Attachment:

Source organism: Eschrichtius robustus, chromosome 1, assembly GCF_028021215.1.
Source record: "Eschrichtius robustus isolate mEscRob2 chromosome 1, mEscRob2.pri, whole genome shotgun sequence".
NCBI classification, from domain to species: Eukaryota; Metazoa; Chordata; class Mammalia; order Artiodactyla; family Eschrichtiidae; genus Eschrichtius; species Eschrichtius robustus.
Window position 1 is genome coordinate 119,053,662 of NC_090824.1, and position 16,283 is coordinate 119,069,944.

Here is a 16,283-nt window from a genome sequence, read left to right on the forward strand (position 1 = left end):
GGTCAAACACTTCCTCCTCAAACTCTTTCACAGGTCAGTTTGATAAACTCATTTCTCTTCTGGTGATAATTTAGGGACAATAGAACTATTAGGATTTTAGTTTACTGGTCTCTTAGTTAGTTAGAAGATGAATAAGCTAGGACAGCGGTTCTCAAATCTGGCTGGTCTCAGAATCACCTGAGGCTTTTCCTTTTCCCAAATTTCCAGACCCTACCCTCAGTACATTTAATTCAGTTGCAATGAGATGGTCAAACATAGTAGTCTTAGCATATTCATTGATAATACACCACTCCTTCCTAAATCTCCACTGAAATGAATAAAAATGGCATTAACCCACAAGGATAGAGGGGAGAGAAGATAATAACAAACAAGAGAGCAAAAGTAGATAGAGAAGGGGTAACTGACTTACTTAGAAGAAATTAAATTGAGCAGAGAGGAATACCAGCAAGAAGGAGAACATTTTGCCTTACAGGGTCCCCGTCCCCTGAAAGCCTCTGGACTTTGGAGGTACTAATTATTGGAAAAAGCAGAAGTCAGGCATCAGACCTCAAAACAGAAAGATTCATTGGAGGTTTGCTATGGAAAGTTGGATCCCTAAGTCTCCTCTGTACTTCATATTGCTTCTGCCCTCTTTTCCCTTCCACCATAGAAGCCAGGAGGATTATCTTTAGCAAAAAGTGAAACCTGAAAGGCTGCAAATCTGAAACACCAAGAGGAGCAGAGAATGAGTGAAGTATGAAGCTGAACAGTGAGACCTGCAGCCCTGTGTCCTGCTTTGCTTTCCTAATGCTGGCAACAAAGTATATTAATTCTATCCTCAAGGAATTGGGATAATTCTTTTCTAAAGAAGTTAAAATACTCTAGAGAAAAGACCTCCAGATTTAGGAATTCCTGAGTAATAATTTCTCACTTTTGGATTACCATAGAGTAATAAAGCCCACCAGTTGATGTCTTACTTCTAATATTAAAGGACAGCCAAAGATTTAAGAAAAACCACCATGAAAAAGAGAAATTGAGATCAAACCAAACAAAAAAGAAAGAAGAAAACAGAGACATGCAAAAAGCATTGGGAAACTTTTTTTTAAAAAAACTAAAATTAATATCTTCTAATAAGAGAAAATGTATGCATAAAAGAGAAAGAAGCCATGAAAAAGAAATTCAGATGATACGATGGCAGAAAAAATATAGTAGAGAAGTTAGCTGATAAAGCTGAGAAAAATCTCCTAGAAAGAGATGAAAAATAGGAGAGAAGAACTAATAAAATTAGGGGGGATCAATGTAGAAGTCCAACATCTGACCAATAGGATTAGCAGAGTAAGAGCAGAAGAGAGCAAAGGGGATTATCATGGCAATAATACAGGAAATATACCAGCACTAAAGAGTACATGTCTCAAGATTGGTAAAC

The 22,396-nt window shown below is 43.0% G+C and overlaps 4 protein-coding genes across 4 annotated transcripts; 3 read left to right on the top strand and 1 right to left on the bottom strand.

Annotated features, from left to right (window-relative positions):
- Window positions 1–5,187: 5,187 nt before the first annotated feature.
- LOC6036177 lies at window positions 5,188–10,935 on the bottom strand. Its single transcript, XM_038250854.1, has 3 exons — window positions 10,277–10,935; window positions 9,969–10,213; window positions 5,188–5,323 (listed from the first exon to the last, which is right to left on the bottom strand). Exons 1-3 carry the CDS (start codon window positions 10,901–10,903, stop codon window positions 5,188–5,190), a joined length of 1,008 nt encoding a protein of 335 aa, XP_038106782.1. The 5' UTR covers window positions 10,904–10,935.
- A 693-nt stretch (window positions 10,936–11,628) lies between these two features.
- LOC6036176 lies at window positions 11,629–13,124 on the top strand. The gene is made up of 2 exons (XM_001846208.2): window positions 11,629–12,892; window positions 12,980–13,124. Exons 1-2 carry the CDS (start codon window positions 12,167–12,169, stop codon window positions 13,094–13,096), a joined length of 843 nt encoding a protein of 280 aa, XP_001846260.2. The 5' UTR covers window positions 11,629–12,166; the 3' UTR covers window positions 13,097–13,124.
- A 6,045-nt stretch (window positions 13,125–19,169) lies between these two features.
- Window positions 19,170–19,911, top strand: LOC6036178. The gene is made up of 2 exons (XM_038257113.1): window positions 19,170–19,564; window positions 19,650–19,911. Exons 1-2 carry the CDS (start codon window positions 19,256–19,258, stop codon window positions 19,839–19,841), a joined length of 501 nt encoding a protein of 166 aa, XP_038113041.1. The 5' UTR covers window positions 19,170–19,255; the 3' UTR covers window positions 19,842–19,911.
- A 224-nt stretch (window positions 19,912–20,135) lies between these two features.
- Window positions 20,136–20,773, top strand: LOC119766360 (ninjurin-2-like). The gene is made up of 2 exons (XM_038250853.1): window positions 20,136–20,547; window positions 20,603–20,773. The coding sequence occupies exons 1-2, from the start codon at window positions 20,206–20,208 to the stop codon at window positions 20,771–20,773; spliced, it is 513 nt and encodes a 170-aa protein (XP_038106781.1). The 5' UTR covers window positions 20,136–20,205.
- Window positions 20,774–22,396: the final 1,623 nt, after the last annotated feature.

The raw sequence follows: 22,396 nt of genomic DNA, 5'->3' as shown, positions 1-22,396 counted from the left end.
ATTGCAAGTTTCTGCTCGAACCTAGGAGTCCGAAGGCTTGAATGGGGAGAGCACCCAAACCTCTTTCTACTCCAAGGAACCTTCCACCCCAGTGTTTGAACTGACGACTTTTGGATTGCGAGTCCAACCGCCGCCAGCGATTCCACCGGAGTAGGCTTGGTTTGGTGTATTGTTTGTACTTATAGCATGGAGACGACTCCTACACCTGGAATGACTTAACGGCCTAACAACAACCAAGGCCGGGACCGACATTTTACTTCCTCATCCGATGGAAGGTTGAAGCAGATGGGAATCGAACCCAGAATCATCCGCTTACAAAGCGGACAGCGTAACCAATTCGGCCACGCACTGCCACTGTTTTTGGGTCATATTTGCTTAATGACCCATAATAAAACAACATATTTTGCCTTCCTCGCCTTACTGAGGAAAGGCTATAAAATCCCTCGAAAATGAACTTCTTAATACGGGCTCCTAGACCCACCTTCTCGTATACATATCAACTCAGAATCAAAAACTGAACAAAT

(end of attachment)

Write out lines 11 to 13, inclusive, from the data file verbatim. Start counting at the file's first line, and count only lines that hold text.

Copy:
- A 693-nt stretch (window positions 10,936–11,628) lies between these two features.
- LOC6036176 lies at window positions 11,629–13,124 on the top strand. The gene is made up of 2 exons (XM_001846208.2): window positions 11,629–12,892; window positions 12,980–13,124. Exons 1-2 carry the CDS (start codon window positions 12,167–12,169, stop codon window positions 13,094–13,096), a joined length of 843 nt encoding a protein of 280 aa, XP_001846260.2. The 5' UTR covers window positions 11,629–12,166; the 3' UTR covers window positions 13,097–13,124.
- A 6,045-nt stretch (window positions 13,125–19,169) lies between these two features.